Marcos Cars Racing History
Marcos started out with race cars, with the first Xylon cars being built specifically for the 750 motor club races. Among the drivers were Jackie Stewart, Bill Moss, John Sutton, Jack Gates, John Mitchell and Jackie Oliver, as well as Jem Marsh. The young Jackie Stewart achieved 4 victories in 1961, while Bill Moss managed 9 victories in 10 starts (link). John Sutton won the 1961 Autosport Championship, and together with Jack Gates and John Mitchell, Marcos won the team prize.
When the car went into production as the Luton Gullwing many examples were bought for racing. In 1962 Stephen Minoprio was the Autosport 1000cc GT Champion in his Gullwing - setting 7 lap records in the process.
The Gullwing in turn evolved into the GT Fastback, also known as the 'Breadvan'. All 18 fastbacks made in 1963 went into racing, and like the Xylon and Gullwing they were FIA homologated in the GT category. However, without the gull wing doors the fastback's were awkward to get in and out of. Drivers included Jackie Oliver, Terry Sanger, and Derek Bell, and Jem Marsh of course. The sales brochure for the Fastback included options for 5 speed gearbox (Hewland), dry sump, 997cc (84 to88 bhp) and 1148cc (102 to 104 bhp) full race engines, light alloy bellhousing, 72 litre fuel tank (for endurance racing), light weight alloy oil cooler, perspex windscreen (saving 15 lbs).
Marcos GT Fastback
The successor Marcos coupé road cars were popular track/day cars, and several were raced in the BARC and BRSCC Modsports championships, including Jonathan Palmer taking the 1977 Modsport championship in a V6 (link). Mark Hales also successfully raced a 1967 wooden chassis V6 in the Modsports class. The 1800 Volvo engined cars are accepted for historic racing under FIA Appendix K, where they are very competitive, and there are still wooden chassis Ford-engined cars being raced. The fact that the wooden chassis can take the stresses of racing for so many years shows what a successful design it was.
The Mini Marcos is also a very successful car on the race track. It made its debut at a rain soaked Castle Combe race track on 25 September 1965. Driven by Geoff Mabbs, it lapped all but one car to win the BRSCC race by 81 seconds at an average of 76 mph.
In 1966 a French Mini Marcos (with Marcos support) was the only British car to complete the Le Mans 24 hour race. For the 1967 Le Mans, Marcos entered their own Mini-Marcos (drivers were Jem Marsh and Chris Lawrence). The car failed to finish due to an oil pump failure - however it was clocked at 141 mph on the Mulsanne Straight in the April test. The same car was more successful in the Kyalami 9 hour race in Nov 1967, when Jem Marsh and Brian Raubenheimer finished 15th, it appeared again in the 1968 race but did not finish.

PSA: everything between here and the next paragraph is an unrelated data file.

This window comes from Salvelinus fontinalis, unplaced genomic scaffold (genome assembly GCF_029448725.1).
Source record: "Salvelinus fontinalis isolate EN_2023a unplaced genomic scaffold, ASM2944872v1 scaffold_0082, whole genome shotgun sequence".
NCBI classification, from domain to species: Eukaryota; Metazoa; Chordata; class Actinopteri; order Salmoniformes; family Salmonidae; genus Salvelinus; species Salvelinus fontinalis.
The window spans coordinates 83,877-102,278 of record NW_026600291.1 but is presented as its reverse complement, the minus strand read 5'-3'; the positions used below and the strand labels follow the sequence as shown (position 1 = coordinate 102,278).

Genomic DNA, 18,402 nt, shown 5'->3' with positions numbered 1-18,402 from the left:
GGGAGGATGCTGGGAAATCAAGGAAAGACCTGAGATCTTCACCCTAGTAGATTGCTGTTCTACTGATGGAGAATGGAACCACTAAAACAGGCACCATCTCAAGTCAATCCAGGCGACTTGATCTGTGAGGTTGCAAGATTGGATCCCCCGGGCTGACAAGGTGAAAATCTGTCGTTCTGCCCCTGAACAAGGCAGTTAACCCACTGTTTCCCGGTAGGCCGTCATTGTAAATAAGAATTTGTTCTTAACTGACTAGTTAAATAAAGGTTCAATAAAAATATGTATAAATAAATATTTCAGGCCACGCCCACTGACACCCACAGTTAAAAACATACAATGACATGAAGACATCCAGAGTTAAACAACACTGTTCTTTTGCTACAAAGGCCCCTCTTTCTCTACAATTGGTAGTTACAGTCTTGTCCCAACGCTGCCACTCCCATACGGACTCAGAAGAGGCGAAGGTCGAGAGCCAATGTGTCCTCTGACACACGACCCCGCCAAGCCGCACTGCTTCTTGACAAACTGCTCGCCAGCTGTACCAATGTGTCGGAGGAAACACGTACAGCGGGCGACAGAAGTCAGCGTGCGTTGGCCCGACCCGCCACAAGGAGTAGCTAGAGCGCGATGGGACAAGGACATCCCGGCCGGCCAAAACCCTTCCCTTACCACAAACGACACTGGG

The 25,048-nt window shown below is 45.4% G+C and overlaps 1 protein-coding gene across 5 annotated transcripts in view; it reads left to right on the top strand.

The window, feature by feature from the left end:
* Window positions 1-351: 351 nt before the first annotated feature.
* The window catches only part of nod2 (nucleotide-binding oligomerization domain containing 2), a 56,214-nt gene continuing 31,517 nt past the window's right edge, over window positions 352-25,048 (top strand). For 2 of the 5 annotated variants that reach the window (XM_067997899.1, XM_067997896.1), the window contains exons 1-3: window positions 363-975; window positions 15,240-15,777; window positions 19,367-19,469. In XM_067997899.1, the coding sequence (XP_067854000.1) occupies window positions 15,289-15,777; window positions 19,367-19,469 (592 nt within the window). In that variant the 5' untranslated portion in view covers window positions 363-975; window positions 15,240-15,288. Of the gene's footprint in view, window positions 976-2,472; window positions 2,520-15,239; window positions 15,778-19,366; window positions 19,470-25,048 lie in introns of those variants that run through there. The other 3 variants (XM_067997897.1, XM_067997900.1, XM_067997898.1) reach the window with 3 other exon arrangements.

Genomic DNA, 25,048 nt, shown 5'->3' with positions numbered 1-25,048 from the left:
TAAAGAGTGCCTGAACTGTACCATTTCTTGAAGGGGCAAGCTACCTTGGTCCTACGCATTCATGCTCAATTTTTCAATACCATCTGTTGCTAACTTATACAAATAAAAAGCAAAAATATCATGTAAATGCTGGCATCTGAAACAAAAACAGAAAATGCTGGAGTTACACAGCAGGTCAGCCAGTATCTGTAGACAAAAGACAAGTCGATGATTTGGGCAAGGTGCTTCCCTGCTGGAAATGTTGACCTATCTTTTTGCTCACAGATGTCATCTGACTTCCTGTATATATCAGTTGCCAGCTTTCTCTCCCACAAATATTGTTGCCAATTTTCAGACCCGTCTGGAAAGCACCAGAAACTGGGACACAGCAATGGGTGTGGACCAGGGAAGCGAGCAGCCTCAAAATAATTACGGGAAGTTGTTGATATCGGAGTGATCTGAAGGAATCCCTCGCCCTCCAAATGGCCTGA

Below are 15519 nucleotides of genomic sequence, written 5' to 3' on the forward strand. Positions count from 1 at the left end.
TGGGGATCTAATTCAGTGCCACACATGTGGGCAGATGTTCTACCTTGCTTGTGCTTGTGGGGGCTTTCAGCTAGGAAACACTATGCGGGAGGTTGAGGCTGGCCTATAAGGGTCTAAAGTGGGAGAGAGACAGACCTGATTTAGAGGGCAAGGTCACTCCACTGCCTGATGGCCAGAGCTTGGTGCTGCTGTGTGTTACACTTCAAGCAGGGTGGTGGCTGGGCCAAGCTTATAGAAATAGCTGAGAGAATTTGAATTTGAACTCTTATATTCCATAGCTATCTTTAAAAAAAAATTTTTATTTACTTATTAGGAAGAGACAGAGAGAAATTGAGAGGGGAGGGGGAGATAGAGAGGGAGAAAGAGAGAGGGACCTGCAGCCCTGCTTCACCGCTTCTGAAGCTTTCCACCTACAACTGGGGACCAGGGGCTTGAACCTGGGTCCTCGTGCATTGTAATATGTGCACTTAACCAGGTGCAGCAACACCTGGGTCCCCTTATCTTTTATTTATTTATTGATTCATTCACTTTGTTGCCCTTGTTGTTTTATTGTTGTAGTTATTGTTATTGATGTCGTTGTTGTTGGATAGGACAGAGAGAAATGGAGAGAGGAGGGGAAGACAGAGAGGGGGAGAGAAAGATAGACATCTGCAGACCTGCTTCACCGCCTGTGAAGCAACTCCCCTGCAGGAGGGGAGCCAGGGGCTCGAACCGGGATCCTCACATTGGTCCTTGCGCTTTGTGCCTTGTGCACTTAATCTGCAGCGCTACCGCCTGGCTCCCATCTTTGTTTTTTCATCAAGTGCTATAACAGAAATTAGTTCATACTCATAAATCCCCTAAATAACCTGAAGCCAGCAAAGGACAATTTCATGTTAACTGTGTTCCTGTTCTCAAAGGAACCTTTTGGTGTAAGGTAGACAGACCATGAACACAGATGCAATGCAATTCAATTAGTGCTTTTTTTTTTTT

1967 Le Mans, Marcos
Mini Marcos cars were raced widely, especially as a budget endurance race car, but also in local championships in many countries including Modsports in the UK. Mini-Marcos was also the chosen car for the "First Ladies International Race Team" (FLIRT), which competed at events such as the Nurburgring 1000 km race in May 1967, where they retired, the Grand Premo del Mugello in July 1967, coming 37th, and the Nurburgring 500 km race in September 1967 where two cars were fielded with Jackie Bond-Smith coming in 21st and 4th in class, and Joey Cook retiring.
The XP prototype was intended for the 1968 Le Mans. Raced at Spa as a shakedown test, it was one of many cars that retired with electrical problems in heavy rain. This proved to be its only race. Le Mans was postponed that year and the XP went to America.
Second Generation Race Cars
After the company's resurrection in 1981 the emphasis was on road cars, although price lists for the early V8 cars included a competition specification for "circuit racing, hill climbs and sprints". Competition options include FIA-approved roll-over bar, limited-slip differential, rose-jointed suspension and full harnesses.
In October 1993 Marcos unveiled its new competition car and announced a return to GT racing, including Le Mans. Based on the Mantara, the cars were designated LM400, LM500 and LM600. After some successes in the British GT championship in 1994, Marcos won it in 1995, 1996 and 2000. Two cars also competed at Le Mans in 1995. Both suffered electrical faults, one retiring and the other (driven by David Leslie, François Migault, and Jem Marsh's son Chris) finishing second to last, having completed 114 laps laps fewer the winning McLaren F1 GTR as its electrical problem stranded it on the Mulsanne straight for two hours soon after the start.
1998 saw the launch of the Dunlop-sponsored Mantis Challenge, a one-make race series for the coupé version of the Mantis road car with a dry-sump version of its 4.6 litre quad-cam Ford Modular V8 engine. Complete with FIA roll-cage the cars weighed 950 kg. Entries were few in 1998, and the cars were accepted for the Prvilege GT series as GT2, and the French GT series as GT3, winning one of the races in France. In 1999 the field was stronger, and the Dutch Mantis Challenge was also strong, and some races combined both. The 1999 UK series was won by Edward Horner, and the Dutch series by Robert Knook.
38 Mantis Challenge cars were built, but the series did not continue beyond 1999, after the GT Championship introduced the GT3 class. Many are still raced, including in the British Endurance Championship (Britcar), and at least one has been converted for road use.
In 2000, the Marcos racing business was sold to longtime GT sponsor Eurotech, a Dutch engineering firm. By that time, all Marcos racing cars and road car chassis were built in Holland, with road car assembly completed in Westbury by a much-reduced staff.
An LM600 driven by Cor Euser competed in the Dutch Supercar Challenge and won the GT Championship in 2002 and 2004, and again in 2009, the 50th anniversary of the founding of Marcos.